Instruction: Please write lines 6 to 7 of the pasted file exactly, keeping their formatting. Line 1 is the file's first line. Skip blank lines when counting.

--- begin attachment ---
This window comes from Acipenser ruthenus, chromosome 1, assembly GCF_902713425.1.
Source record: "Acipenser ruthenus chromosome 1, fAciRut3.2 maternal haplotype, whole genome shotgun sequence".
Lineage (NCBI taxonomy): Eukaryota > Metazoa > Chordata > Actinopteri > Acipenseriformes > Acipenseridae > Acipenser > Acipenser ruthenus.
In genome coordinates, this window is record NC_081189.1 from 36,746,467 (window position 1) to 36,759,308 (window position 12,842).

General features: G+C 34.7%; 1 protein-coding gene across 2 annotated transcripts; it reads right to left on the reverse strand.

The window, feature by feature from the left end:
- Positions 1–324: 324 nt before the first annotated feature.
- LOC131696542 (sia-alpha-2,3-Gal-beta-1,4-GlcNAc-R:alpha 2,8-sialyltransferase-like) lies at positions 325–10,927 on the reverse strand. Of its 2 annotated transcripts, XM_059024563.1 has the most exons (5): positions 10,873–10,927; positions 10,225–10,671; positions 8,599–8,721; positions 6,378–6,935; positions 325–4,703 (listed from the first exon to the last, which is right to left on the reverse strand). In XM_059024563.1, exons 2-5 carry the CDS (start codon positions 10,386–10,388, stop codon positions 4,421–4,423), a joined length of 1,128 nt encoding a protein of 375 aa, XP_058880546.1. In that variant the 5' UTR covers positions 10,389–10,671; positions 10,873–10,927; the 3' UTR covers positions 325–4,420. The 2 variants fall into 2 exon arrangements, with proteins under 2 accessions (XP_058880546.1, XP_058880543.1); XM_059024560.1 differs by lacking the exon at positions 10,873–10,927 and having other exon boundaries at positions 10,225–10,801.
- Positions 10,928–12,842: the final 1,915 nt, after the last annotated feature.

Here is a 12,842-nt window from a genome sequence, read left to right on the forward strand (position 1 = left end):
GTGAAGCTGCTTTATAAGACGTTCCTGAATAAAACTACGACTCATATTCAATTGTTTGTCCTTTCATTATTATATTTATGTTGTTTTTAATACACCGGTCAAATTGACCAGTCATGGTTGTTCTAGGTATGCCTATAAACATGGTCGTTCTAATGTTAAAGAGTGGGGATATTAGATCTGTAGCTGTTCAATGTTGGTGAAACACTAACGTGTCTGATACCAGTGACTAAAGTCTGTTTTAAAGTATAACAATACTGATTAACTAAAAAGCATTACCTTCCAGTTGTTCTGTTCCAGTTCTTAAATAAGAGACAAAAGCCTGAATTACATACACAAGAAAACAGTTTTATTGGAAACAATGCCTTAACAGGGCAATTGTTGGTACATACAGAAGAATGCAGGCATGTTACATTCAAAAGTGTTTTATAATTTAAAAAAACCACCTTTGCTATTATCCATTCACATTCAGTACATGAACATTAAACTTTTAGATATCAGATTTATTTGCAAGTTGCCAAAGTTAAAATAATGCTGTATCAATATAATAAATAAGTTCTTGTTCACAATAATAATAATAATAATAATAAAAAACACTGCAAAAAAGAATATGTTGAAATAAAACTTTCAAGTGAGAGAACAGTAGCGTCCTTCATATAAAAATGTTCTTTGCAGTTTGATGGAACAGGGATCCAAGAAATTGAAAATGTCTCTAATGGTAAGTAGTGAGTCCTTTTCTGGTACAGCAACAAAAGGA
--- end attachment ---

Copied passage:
The window, feature by feature from the left end:
- Positions 1–324: 324 nt before the first annotated feature.